That was just the first few minutes of an hour and a half continuing education webinar for dietitians and other diet/nutrition professionals. The site requires registration, but this session has an unlisted Youtube link.
So exciting - sarcopenia in inflammatory bowel disease is up next. Exciting for dietitians and IBD patients maybe.
The thing about prevention is building good health habits that help prevent becoming a liver or IBD patient. Sarcopenia is common with aging but staying active and eating a plentiful amount of protein at breakfast in addition to lunch and dinner can help prevent it from happening. I also have been taking DHEA supplements since age 35. We all start making less around that age and it is a hormone that helps support our ability to repair or build new muscle tissue.
The ‘adequate’ protein at breakfast is more than the standard American breakfast contains unless you eat the two eggs and a breakfast meat style meal. Cereal, toast, pancakes, fruit, granola, all are not going to add much protein and do add a lot of carbohydrates. The goal is 20-30 grams of protein at breakfast, lunch and dinner. That isn’t easy on a bean diet as a 1/2 cup of beans is only 7-9 grams of protein - eating a full 1 1/2 cups of beans would be a lot of beans with nothing else and packs a lot of carbohydrate calories. Using some nuts and seeds has minimal carbohydrates and more fat but may be harder to digest for some people. An egg or ounce of meat is considered to provide ~ 7 grams of protein on average, varied amounts of fat and no carbs.
I have been eating too much lately, since my own health scare when my panicked use of nitroglycerin that I didn’t need left me vomiting for a full day. I was so thin after that, it just wasn’t me, didn’t seem right. Now I have a little extra menopausal pudge that also doesn’t seem like ‘me’ (pre-menopausal me) and which I don’t like but ‘frailty’ - yes, I was too skinny at that time. My digestive system seems better now and I have been doing some yard work. Since passive exposure, 2021, I have to be careful not to over-exert or I go into relapse/autoimmune like. We make myokines from muscle activity, so working hard can leave us in a cytokine storm like recovery period from the myokines. Eating polyphenol rich foods before or after the exercise can help the body cope with the increase in inflammatory signaling chemicals.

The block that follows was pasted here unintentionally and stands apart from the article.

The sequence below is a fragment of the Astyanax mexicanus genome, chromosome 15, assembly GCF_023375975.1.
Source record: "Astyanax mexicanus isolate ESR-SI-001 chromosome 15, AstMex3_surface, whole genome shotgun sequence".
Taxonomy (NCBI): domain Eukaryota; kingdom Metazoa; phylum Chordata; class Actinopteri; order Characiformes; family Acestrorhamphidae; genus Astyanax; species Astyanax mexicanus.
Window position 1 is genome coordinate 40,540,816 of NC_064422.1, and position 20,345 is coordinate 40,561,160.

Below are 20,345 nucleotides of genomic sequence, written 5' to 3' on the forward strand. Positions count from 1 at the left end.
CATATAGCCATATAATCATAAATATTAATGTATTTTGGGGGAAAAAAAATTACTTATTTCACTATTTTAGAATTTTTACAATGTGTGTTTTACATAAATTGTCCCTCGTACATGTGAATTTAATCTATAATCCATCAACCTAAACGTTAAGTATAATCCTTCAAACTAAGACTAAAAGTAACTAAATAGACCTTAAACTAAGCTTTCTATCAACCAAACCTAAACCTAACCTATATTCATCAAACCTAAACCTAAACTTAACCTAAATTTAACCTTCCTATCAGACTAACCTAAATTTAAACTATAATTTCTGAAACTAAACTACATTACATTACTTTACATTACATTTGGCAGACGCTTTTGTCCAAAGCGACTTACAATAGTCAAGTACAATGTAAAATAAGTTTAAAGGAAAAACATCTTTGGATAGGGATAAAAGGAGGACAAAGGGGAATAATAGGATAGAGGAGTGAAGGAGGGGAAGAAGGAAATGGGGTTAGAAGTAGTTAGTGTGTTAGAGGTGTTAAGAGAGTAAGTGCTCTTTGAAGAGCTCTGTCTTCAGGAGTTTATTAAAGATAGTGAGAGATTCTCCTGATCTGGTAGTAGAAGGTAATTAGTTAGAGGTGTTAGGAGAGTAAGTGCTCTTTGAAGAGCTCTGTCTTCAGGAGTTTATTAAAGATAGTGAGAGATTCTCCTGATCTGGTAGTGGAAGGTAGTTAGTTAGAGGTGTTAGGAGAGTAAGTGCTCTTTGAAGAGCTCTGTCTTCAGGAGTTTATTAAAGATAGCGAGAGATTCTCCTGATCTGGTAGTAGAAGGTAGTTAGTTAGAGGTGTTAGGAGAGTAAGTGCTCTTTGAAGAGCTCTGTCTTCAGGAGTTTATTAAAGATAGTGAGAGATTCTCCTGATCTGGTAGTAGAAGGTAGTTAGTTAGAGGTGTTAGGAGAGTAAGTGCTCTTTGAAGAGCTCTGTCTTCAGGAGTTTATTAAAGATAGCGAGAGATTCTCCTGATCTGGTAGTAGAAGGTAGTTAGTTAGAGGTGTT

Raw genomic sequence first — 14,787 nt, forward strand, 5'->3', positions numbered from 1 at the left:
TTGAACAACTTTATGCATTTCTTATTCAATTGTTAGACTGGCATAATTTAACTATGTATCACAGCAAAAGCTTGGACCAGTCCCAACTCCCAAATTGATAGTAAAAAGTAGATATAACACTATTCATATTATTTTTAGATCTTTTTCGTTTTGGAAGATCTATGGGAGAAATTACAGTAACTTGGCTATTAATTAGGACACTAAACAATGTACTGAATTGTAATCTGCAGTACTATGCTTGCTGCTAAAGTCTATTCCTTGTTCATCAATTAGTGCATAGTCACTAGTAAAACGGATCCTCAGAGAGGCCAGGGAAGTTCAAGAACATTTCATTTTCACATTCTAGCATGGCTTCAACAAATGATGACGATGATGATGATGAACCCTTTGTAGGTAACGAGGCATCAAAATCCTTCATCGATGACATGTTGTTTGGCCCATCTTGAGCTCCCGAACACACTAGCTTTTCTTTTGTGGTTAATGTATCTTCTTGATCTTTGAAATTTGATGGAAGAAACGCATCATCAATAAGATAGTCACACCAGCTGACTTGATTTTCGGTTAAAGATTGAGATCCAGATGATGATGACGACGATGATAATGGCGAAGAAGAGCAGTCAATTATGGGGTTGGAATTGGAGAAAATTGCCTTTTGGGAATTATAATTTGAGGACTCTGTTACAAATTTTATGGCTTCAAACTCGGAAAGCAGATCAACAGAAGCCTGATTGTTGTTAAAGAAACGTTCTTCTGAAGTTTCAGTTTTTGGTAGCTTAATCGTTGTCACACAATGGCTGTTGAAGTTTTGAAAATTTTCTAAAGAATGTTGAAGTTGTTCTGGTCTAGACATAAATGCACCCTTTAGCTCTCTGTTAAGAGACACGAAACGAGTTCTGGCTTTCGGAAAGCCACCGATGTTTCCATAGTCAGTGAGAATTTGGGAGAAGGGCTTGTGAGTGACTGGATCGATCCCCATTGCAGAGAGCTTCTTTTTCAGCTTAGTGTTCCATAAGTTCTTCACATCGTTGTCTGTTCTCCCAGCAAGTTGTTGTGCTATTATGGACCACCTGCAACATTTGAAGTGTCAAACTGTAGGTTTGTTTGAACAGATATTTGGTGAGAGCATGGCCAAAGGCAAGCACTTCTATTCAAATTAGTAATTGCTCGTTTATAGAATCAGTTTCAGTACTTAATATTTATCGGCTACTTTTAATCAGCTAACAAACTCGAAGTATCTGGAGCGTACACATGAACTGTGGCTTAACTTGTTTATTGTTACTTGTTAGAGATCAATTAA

To test for sarcopenia handgrip strength is assessed, walking/gait is observed, and standing on one leg might be checked - how strong is a person and is their balance good or a fall risk?
Really old post - edematous malnutrition is likely due to lack of protein while plenty of carbohydrates are available and there may be a deficiency in N-acetylglucosamine (NAG) which is found in insects and the shells of shellfish, but is not the same exact chemical as the glucosamine sold for joint pain:
Disclaimer: This information is being shared for educational purposes within the guidelines of Fair Use and is not intended to provide individual health guidance.
(Dam, Ott, Aagaard, Vilstrup, 2013) Dam G, Ott P, Aagaard NK, Vilstrup H. Branched-chain amino acids and muscle ammonia detoxification in cirrhosis. Metab Brain Dis. 2013 Jun;28(2):217-20. doi: 10.1007/s11011-013-9377-3. Epub 2013 Jan 15. PMID: 23315357. https://pubmed.ncbi.nlm.nih.gov/23315357/